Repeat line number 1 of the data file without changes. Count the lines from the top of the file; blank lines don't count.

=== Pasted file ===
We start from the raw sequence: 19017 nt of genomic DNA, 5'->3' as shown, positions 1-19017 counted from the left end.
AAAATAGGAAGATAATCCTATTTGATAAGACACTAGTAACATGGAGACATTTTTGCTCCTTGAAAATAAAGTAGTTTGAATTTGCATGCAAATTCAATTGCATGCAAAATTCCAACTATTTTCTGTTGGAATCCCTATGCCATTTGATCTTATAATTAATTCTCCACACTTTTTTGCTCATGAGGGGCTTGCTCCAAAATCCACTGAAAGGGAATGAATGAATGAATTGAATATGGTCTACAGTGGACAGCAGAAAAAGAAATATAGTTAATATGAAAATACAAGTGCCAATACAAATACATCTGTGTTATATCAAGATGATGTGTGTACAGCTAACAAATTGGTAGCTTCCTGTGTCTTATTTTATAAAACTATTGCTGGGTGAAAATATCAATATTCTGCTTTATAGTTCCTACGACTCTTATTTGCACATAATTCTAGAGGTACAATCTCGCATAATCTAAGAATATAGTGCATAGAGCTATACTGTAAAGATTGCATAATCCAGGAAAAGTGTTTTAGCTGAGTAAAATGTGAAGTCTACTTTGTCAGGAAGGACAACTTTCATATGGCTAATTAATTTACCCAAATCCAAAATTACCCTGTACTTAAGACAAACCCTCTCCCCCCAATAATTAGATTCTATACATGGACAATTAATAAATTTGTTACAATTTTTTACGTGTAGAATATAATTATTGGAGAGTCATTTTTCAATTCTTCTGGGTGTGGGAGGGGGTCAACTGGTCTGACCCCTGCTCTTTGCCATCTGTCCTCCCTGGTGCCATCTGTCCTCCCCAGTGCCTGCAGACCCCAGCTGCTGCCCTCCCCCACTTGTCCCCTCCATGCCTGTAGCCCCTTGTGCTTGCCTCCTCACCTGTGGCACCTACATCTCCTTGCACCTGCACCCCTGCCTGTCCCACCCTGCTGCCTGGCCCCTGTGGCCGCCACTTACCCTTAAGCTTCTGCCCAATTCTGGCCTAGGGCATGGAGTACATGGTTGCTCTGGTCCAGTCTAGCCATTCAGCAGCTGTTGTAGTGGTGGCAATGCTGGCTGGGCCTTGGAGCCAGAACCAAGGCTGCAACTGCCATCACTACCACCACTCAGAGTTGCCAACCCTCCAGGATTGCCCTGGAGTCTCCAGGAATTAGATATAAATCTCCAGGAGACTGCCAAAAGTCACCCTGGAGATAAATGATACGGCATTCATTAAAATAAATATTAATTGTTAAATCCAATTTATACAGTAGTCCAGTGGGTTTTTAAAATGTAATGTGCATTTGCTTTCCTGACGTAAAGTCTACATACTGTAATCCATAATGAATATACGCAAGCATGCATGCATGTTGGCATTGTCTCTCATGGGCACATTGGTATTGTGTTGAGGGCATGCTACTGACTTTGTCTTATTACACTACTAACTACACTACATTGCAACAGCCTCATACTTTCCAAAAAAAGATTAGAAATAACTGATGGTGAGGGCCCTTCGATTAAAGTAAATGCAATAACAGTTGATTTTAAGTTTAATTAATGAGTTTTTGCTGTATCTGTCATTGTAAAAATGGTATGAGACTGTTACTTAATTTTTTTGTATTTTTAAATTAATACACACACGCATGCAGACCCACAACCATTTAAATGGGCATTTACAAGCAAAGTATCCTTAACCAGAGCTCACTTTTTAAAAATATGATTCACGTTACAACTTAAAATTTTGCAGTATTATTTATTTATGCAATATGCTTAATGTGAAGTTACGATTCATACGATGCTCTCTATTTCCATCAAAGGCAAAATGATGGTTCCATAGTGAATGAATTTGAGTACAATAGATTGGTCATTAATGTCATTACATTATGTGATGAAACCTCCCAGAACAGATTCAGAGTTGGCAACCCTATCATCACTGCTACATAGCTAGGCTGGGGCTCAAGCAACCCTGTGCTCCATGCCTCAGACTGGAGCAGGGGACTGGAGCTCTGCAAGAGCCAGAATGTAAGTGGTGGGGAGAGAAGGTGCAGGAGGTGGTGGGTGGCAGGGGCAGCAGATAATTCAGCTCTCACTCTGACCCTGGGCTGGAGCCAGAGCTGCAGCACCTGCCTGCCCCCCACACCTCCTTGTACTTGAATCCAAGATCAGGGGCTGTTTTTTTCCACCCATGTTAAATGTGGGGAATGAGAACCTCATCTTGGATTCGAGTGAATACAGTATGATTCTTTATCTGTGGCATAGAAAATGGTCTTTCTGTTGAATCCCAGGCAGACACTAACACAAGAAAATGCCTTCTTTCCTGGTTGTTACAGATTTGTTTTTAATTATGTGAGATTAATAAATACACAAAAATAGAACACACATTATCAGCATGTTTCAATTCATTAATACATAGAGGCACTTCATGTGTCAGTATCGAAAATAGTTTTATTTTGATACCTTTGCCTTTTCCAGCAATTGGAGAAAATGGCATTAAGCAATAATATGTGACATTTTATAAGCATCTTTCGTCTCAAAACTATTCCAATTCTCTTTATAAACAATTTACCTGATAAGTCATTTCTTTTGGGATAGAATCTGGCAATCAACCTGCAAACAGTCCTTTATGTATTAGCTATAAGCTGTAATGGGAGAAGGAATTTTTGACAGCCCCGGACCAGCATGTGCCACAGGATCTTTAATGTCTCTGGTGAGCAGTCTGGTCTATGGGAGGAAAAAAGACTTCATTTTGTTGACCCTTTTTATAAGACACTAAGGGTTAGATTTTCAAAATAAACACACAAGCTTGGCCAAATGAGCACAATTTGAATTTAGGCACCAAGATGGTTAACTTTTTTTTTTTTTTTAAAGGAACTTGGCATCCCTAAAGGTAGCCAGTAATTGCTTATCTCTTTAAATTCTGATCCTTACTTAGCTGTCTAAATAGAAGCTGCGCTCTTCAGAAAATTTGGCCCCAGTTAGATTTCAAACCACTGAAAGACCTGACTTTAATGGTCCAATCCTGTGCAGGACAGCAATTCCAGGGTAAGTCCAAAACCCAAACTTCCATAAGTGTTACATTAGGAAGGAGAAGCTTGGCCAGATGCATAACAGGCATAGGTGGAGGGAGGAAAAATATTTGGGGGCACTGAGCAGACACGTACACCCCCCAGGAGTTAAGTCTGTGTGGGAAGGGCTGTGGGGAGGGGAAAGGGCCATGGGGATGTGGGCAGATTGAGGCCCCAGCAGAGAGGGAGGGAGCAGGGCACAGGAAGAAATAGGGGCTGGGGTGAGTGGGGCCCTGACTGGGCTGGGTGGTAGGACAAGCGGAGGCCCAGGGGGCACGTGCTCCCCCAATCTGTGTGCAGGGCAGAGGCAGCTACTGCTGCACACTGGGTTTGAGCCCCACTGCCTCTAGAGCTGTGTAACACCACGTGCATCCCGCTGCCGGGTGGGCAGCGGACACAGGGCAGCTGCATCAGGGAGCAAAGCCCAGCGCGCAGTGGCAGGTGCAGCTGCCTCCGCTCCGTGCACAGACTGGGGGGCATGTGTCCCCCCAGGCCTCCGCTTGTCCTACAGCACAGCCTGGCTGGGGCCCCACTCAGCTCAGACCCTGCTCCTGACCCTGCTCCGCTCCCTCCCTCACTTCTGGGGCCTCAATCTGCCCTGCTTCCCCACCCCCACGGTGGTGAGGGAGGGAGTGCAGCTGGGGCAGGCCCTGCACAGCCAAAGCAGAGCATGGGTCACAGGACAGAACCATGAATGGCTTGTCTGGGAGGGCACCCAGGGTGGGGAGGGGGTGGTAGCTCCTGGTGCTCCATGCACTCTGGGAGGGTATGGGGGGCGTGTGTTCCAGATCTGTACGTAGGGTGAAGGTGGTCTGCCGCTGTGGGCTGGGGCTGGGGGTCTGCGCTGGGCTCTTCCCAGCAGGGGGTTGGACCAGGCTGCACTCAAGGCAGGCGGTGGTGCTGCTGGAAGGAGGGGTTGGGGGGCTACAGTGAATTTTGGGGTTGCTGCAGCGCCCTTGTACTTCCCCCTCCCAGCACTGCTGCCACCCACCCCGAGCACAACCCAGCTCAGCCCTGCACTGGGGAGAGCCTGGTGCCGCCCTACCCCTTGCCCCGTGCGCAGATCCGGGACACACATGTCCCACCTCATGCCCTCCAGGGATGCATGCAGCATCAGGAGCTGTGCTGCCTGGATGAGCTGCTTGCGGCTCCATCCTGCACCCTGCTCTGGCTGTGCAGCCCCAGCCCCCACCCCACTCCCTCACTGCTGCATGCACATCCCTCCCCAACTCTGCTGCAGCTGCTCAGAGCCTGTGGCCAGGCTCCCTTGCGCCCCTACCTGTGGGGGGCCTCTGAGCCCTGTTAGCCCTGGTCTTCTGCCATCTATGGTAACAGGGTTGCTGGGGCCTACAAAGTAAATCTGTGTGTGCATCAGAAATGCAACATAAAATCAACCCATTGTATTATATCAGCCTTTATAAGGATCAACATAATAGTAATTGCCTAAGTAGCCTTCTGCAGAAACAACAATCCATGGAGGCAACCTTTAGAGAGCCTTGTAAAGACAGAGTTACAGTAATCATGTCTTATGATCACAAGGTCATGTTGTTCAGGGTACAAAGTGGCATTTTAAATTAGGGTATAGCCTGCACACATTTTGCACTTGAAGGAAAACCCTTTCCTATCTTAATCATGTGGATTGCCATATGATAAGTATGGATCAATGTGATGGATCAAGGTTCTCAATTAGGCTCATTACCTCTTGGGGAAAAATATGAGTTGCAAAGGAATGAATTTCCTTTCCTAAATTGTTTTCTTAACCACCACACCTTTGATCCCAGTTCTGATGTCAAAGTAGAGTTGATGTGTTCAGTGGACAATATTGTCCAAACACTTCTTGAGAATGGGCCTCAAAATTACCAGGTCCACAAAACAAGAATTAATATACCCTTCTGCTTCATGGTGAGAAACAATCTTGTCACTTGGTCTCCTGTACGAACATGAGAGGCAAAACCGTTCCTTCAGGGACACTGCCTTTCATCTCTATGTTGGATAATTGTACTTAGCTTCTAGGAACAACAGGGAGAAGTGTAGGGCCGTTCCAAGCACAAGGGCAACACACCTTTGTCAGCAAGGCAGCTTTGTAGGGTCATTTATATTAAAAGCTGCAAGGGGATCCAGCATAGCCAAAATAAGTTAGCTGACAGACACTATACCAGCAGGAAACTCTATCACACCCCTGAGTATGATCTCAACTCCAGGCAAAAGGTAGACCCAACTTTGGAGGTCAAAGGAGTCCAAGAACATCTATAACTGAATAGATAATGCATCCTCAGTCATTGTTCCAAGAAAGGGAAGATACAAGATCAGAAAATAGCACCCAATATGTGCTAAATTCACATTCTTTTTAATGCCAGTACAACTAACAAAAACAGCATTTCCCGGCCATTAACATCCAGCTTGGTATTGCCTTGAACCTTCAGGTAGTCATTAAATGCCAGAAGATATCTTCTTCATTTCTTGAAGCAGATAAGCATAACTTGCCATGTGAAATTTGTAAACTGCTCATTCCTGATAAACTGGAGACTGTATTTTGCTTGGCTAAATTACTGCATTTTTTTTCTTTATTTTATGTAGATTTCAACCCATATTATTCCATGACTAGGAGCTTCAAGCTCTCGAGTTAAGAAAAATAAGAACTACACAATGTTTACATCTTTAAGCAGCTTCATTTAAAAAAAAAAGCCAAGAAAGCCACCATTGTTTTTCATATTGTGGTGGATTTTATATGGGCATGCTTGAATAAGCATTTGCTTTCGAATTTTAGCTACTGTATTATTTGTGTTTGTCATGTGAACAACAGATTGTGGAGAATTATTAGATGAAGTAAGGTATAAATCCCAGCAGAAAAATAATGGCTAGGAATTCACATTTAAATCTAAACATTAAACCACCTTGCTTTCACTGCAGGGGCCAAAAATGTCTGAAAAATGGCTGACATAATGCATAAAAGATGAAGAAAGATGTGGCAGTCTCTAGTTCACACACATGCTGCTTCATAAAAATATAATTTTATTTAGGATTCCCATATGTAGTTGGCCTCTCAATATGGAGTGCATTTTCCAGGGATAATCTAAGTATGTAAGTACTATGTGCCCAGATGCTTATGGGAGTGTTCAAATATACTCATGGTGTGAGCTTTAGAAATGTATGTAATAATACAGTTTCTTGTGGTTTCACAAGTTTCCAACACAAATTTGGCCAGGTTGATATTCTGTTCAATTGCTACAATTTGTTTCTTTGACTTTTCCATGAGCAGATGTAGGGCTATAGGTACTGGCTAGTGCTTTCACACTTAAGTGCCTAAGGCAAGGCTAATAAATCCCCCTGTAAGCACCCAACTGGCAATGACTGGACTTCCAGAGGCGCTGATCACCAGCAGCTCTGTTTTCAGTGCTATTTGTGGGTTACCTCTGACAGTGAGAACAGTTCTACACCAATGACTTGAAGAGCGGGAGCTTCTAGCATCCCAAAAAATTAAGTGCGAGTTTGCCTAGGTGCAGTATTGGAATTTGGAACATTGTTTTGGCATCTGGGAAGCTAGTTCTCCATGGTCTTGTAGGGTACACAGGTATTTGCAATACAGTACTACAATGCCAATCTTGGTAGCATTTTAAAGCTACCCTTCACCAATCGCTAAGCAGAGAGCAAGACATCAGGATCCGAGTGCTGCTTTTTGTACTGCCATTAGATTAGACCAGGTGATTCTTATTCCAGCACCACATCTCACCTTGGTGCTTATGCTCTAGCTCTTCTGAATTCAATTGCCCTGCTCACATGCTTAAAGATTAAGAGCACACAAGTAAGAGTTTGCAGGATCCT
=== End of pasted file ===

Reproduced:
We start from the raw sequence: 19017 nt of genomic DNA, 5'->3' as shown, positions 1-19017 counted from the left end.